Statement by John Bailey, Chief Scientist, Personal Care Products Council: Industry Concerned About Safety of Ingredient in Professional Hair Smoothing Products

Background:  The U.S. Food and Drug Administration (FDA) has reported receiving adverse event reports from consumers and salons on “professional use only” hair smoothing products.  Adverse reactions to products used to smooth and straighten hair that have been reported include eye irritation, breathing problems, headaches, and rashes.

FDA has authority over hair straighteners and similar cosmetic products, including those intended for professional use only, but does not have authority over the operation of salons.  The Food, Drug, and Cosmetic Act gives FDA broad legal authority to protect the public if any personal care product is determined to be unsafe or improperly labeled. The Occupational Safety and Health Administration (OSHA) is responsible for regulating workplace safety, such as conditions in an operating salon. Salons are also subject to state and local safety guidelines, which may specify safety practices such as assuring proper ventilation.


“The Personal Care Products Council (PCPC) and its members are concerned about recent consumer reports of adverse reactions to ‘professional use only’ hair smoothing products.  These products have been reported to contain high levels of formaldehyde1, which under some conditions of use can be sensitizing and irritating to users.  One of the specific issues to be evaluated by FDA is whether unsafe levels of formaldehyde are being released into the air once this product is applied to the hair and then heated.  When hair smoothing products that contain formaldehyde are heated, they can release low levels of formaldehyde gas. Formaldehyde and methylene glycol are sensitizing agents, and consumers may experience allergic reactions if they become sensitized.

“The Cosmetic Ingredient Review (CIR) Expert Panel, an independent, non-profit body of scientific and medical experts that assesses the safety of ingredients used in cosmetics in the U.S., last reviewed the use of formaldehyde in beauty products in 2005 and concluded that, ‘…because of skin sensitivity of some individuals to this agent, the formulation and manufacture of a cosmetic product should be such as to ensure use at the minimal effective concentration of formaldehyde, not to exceed 0.2 percent measured as free formaldehyde. It cannot be concluded that formaldehyde is safe in cosmetic products intended to be aerosolized.’

“The primary application considered by the CIR during their review was the use of formaldehyde as a preservative to prevent the growth of potentially harmful microorganisms in cosmetic products.  The CIR did not examine the use of formaldehyde in hair straightening and smoothing treatments. Therefore, PCPC has joined with FDA in asking CIR to review the safety of formaldehyde and methylene glycol in professional use hair smoothing products.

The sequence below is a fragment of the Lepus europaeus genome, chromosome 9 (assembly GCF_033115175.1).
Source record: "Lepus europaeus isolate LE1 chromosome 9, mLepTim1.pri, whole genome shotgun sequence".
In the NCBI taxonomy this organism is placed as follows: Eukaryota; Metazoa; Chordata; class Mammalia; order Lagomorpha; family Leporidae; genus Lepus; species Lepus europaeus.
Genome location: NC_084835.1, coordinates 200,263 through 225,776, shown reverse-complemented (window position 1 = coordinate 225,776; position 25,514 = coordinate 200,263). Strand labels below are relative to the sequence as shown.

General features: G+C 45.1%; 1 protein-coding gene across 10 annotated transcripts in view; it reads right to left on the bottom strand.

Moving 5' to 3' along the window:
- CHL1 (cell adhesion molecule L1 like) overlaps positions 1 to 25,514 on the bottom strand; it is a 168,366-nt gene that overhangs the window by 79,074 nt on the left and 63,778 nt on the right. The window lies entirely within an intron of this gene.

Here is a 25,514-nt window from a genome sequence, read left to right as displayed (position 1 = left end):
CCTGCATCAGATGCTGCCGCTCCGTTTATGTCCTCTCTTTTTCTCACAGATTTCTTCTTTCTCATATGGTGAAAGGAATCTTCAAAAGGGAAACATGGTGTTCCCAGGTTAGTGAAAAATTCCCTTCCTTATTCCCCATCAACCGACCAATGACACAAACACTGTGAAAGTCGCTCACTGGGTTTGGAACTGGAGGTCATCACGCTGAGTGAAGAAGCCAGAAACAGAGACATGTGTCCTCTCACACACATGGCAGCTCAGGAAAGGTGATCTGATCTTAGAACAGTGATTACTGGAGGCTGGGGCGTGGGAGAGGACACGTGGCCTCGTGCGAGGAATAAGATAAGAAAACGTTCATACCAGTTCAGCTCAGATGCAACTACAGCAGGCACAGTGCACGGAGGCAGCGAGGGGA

“In addition, we urge FDA to work with state and local organizations, as well as with the federal Occupational Safety and Health Administration (OSHA), which is responsible for regulating workplace safety, to objectively determine if salon hair smoothing products emit levels of formaldehyde gas that are unsafe for consumers and salon workers under their intended conditions of use. We recommend FDA take prompt and appropriate action to make sure that these products have been fully tested and substantiated for safety under the conditions of use.

“Safe and proper use depends largely  on the ventilation in the salon and the application procedure, which is why we advise consumers not to use professional hair straightening products at home, but to visit a salon for proper application by trained salon workers.  Consumers who do visit a salon to receive hair smoothing treatments should be certain that the salon is properly ventilated and that the products and application process meet the OSHA safety guidelines. The federal OSHA has established limits for safe levels of inhalation exposure to formaldehyde gas.

“We strongly encourage consumers to report any adverse reaction to FDA and to visit the FDA website for more information on this important consumer health issue”

1Formaldehyde present in water or water-containing formulations exists mostly as methylene glycol with virtually no gaseous formaldehyde remaining. However, when heated and dried during use, it is possible that formaldehyde may be released from the product into the air and may be inhaled by the customer or salon worker.